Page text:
FARGO, N.D. – Fueled by a wicked snowstorm that blew into the region on Monday, the swollen but receding Red River is expected to crest for a second time in Fargo and Moorhead, Minn., by mid-April, the National Weather Service said.
But the height of that crest in the flood-weary Red River Valley is in debate.
While it’s likely to be lower than the record 40.82 feet reached Saturday, the Weather Service said that it could range from as low as 37 feet to a high of 41 feet under one scenario.
The cities have built their flood protection to 43 feet.
Fargo Mayor Dennis Walaker, a long-time flood fight veteran, said he thinks a crest of 37 or 38 feet is more likely.
The Red dipped below 39 feet in Fargo late Monday afternoon and is expected to drop nearly a foot a day over the next several days as temperatures stay below freezing, slowing the melt.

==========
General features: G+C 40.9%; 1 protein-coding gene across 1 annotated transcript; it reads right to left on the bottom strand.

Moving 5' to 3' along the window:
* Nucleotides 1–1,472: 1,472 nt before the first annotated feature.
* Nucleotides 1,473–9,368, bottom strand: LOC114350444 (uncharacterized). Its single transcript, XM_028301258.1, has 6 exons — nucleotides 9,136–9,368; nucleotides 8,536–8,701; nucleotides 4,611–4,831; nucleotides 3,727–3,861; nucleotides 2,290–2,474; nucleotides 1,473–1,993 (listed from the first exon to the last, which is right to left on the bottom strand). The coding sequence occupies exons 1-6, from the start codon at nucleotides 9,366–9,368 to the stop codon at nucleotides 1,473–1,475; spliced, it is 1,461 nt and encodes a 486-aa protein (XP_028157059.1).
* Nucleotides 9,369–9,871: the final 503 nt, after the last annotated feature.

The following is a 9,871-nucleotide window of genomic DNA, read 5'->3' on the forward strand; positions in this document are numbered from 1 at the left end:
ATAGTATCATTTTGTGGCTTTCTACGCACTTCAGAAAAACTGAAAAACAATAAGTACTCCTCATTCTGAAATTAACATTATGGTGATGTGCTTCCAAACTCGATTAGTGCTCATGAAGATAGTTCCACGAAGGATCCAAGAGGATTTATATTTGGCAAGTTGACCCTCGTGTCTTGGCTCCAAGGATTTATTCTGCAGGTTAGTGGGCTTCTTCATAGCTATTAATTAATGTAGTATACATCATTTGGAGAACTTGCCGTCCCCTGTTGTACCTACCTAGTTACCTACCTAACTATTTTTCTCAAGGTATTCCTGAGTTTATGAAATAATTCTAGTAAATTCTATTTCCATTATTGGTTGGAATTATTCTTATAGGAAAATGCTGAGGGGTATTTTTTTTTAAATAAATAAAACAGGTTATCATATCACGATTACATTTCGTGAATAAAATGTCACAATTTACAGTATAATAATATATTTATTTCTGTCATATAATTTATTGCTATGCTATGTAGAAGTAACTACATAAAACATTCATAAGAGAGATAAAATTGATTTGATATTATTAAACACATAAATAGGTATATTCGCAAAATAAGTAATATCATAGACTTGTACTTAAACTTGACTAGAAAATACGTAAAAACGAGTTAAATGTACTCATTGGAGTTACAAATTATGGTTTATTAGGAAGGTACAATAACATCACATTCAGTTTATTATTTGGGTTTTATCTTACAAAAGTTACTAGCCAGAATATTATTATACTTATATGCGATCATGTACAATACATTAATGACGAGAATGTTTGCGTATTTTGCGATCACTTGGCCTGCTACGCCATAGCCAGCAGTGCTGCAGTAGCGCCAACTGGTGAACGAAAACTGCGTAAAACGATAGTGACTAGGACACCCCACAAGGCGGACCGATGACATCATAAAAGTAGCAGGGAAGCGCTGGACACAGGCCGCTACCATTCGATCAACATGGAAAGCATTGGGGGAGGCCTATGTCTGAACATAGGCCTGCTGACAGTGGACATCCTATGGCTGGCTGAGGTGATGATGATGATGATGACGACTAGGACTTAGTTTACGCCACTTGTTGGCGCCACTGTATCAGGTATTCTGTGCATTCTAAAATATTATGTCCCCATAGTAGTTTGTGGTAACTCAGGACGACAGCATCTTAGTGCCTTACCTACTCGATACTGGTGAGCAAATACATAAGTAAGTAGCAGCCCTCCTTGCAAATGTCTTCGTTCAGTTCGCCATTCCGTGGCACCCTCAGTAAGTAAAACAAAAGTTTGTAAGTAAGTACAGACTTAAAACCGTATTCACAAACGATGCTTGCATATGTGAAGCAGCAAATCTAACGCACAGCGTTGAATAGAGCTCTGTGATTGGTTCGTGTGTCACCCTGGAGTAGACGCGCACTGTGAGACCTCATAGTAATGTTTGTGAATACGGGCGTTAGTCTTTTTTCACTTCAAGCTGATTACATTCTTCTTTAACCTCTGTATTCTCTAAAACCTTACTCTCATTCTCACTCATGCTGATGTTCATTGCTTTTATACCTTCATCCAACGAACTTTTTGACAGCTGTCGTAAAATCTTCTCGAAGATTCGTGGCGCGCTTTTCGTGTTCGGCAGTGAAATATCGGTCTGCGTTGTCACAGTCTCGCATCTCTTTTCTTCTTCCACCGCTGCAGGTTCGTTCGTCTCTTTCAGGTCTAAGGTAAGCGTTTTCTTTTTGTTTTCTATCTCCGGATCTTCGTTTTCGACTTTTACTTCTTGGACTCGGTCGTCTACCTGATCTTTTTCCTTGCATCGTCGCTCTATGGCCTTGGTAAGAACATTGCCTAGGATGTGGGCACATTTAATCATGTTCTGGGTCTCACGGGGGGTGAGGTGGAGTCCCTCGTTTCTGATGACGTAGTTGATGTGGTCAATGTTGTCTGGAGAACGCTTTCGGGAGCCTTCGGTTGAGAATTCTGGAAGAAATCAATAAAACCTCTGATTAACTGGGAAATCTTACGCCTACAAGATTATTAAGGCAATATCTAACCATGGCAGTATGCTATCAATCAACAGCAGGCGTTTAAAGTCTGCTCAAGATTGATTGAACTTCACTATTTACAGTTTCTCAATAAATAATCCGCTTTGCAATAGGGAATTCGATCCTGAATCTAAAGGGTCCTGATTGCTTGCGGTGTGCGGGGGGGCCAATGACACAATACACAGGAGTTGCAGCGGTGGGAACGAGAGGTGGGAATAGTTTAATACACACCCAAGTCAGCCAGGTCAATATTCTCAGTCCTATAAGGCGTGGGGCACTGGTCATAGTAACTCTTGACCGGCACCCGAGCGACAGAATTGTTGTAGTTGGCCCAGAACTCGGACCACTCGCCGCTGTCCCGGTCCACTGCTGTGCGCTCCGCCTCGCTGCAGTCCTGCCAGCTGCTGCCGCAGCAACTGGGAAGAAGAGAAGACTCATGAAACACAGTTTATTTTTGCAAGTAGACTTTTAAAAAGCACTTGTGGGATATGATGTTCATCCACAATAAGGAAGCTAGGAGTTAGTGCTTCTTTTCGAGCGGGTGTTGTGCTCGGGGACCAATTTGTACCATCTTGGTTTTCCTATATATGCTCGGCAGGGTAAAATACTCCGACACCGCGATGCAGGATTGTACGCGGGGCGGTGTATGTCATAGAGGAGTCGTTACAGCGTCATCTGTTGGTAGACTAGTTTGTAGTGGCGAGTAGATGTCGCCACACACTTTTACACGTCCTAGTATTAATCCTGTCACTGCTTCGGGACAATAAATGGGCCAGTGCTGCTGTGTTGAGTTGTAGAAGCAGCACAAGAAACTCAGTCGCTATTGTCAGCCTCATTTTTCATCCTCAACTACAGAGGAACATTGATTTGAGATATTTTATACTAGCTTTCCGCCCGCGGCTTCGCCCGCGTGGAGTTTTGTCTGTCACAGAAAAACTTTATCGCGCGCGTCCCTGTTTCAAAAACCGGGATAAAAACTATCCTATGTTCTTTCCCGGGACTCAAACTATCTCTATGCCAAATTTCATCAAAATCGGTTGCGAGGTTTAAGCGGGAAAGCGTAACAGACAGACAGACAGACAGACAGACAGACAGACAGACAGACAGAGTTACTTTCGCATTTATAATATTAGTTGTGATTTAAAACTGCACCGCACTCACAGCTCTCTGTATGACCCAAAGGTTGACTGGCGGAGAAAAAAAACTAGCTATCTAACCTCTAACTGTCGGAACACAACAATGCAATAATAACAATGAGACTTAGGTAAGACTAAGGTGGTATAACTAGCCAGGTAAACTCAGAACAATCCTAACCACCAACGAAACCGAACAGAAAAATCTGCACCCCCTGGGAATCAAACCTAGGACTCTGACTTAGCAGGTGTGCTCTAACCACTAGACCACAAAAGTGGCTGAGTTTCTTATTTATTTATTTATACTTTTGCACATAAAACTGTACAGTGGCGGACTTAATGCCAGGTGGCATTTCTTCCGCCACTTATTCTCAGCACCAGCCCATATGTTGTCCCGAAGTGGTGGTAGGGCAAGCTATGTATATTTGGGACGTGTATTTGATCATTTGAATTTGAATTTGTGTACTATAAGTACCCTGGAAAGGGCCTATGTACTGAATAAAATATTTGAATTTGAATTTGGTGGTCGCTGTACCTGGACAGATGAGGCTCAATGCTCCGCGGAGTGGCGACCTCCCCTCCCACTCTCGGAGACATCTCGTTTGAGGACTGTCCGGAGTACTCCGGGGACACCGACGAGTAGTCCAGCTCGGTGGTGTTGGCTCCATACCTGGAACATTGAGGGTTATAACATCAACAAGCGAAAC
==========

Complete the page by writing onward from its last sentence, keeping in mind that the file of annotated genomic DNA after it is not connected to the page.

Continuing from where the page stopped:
Steve Buan, a hydrologist with the Weather Service, said the crest prediction was based on the snow already on the ground, projections for more precipitation, rate of melt and the depth level of the frost.
Its best estimate of a worst-case scenario is a crest of 40 or 41 feet, based on up to an additional 2 1/2 inches of precipitation in coming weeks.
“We know it will go back up,” Buan said. “But we’re not saying it will go to 40 or 41.”
Although city and county officials in both Fargo and Moorhead expected a second crest, the projections came just as an early spring storm packing high winds and heavy snowfall began pounding the Red River Valley.
As much as 14 inches could fall in Fargo-Moorhead and the southern valley by the end of the day today, complicating the flood fight and paralyzing a region that has been hit with everything from sunny skies and a sudden warm-up to rain, sleet, snow and unseasonably cold weather in the past two weeks.
“Darn weather,” Moorhead Mayor Mark Voxland said. “This is ridiculous that we’re ending March with a forecast of 14 inches of snow. This just adds to the pain and agony.”
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